‘who on earth is kazuo ishiguro?’ asks japan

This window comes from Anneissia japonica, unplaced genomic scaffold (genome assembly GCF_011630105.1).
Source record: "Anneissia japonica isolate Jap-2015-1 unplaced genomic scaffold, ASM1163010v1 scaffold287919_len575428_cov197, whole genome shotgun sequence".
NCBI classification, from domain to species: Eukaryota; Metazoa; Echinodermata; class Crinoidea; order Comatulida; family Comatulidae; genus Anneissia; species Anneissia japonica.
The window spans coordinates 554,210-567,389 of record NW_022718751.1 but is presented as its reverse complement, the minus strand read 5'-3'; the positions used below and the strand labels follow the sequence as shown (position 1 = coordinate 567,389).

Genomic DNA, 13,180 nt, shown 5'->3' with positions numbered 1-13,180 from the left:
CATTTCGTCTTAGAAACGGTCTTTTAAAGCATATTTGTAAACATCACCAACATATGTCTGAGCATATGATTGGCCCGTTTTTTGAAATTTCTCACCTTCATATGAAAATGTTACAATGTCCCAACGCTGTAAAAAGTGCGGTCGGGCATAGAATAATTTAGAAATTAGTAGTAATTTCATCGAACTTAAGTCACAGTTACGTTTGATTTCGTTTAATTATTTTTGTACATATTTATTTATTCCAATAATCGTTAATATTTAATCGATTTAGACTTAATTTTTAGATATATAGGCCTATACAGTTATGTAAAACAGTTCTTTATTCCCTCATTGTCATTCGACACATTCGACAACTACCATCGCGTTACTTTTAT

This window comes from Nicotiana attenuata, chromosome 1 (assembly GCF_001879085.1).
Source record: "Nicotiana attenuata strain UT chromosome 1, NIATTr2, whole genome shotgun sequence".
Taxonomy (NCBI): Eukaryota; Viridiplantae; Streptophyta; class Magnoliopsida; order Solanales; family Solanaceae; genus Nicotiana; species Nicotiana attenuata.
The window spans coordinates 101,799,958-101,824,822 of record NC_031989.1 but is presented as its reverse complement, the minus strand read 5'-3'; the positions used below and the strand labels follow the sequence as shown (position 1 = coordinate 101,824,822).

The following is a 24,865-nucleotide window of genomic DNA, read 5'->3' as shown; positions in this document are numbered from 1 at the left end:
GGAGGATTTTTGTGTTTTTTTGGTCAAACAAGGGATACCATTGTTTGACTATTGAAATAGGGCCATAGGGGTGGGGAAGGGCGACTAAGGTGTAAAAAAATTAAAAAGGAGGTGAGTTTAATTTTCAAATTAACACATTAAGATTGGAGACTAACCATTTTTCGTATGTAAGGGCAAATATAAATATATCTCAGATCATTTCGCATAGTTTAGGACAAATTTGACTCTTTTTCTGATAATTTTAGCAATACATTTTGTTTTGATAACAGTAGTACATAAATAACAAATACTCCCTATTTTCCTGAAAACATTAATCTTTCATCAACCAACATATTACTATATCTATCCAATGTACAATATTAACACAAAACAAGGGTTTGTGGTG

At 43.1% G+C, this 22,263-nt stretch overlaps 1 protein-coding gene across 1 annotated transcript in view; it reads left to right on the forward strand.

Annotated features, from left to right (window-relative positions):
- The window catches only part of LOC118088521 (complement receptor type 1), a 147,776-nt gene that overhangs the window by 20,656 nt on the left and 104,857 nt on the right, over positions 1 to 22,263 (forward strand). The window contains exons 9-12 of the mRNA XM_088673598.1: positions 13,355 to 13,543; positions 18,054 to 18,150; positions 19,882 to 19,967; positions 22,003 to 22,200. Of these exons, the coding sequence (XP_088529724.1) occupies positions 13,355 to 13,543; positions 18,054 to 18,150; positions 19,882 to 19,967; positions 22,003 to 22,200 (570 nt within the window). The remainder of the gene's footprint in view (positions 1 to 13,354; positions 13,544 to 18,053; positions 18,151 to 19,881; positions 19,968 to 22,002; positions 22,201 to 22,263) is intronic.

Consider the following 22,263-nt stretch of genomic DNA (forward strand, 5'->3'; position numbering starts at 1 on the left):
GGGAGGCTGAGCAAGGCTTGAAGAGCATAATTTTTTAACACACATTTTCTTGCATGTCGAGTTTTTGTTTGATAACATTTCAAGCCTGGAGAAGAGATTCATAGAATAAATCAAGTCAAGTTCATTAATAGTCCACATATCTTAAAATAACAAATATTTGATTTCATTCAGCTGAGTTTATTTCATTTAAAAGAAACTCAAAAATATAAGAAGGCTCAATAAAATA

TOKYO: Minutes after Japanese-born Briton Kazuo Ishiguro was announced as the winner of this year’s Nobel Prize for Literature, the Japanese took to Twitter to ask: “Who (the heck) is Kazuo Ishiguro?” For those who had never heard of the author of The Remains of the Day and other award-winning novels, the name that flashed across smartphones and TV screens was puzzling - it was undoubtedly Japanese-sounding, but written in the local script reserved for foreign names and words. But by Friday morning, the nation was celebrating the 62-year-old British transplant, who writes exclusively in English, as one of its own, seizing on his own declaration of an emotional and cultural connection to Japan, which he left at age five. “I’ve always said throughout my career that although I’ve grown up in this country (Britain) ... that a large part of my way of looking at the world, my artistic approach, is Japanese, because I was brought up by Japanese parents, speaking in Japanese,” Ishiguro said on Thursday. Japanese newspapers carried his Nobel win as front-page news, describing him as a Nagasaki native who had obtained British citizenship as an adult. Japanese may yet yearn for an elusive Nobel for Murakami, but for now, Ishiguro is their man of the hour.